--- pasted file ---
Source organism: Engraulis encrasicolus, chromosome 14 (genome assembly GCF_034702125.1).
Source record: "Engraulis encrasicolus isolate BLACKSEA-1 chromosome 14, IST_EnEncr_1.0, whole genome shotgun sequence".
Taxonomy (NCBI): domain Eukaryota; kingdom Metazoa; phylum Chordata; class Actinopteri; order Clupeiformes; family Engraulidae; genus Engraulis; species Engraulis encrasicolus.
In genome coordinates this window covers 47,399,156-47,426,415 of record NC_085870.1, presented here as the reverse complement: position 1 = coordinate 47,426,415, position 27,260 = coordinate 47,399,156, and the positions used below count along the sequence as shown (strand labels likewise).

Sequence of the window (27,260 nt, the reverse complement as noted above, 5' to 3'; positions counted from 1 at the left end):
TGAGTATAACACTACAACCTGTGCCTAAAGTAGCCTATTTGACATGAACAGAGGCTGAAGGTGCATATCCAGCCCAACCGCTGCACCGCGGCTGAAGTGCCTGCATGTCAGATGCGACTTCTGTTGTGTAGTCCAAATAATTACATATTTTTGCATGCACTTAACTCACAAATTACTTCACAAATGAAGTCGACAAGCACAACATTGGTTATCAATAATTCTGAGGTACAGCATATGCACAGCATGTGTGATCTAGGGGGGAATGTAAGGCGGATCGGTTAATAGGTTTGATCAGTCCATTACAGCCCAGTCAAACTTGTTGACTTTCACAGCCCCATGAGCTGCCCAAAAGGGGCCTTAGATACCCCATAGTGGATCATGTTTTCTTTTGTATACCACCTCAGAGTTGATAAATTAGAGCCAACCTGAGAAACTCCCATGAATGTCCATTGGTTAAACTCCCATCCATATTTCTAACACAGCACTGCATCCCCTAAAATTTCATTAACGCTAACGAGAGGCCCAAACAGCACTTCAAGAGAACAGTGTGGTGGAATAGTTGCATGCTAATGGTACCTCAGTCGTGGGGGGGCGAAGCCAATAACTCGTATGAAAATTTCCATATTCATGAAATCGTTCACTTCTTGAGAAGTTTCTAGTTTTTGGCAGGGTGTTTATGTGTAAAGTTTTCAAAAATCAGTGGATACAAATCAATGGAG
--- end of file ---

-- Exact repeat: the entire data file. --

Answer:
Source organism: Engraulis encrasicolus, chromosome 14 (genome assembly GCF_034702125.1).
Source record: "Engraulis encrasicolus isolate BLACKSEA-1 chromosome 14, IST_EnEncr_1.0, whole genome shotgun sequence".
Taxonomy (NCBI): domain Eukaryota; kingdom Metazoa; phylum Chordata; class Actinopteri; order Clupeiformes; family Engraulidae; genus Engraulis; species Engraulis encrasicolus.
In genome coordinates this window covers 47,399,156-47,426,415 of record NC_085870.1, presented here as the reverse complement: position 1 = coordinate 47,426,415, position 27,260 = coordinate 47,399,156, and the positions used below count along the sequence as shown (strand labels likewise).

Sequence of the window (27,260 nt, the reverse complement as noted above, 5' to 3'; positions counted from 1 at the left end):
TGAGTATAACACTACAACCTGTGCCTAAAGTAGCCTATTTGACATGAACAGAGGCTGAAGGTGCATATCCAGCCCAACCGCTGCACCGCGGCTGAAGTGCCTGCATGTCAGATGCGACTTCTGTTGTGTAGTCCAAATAATTACATATTTTTGCATGCACTTAACTCACAAATTACTTCACAAATGAAGTCGACAAGCACAACATTGGTTATCAATAATTCTGAGGTACAGCATATGCACAGCATGTGTGATCTAGGGGGGAATGTAAGGCGGATCGGTTAATAGGTTTGATCAGTCCATTACAGCCCAGTCAAACTTGTTGACTTTCACAGCCCCATGAGCTGCCCAAAAGGGGCCTTAGATACCCCATAGTGGATCATGTTTTCTTTTGTATACCACCTCAGAGTTGATAAATTAGAGCCAACCTGAGAAACTCCCATGAATGTCCATTGGTTAAACTCCCATCCATATTTCTAACACAGCACTGCATCCCCTAAAATTTCATTAACGCTAACGAGAGGCCCAAACAGCACTTCAAGAGAACAGTGTGGTGGAATAGTTGCATGCTAATGGTACCTCAGTCGTGGGGGGGCGAAGCCAATAACTCGTATGAAAATTTCCATATTCATGAAATCGTTCACTTCTTGAGAAGTTTCTAGTTTTTGGCAGGGTGTTTATGTGTAAAGTTTTCAAAAATCAGTGGATACAAATCAATGGAG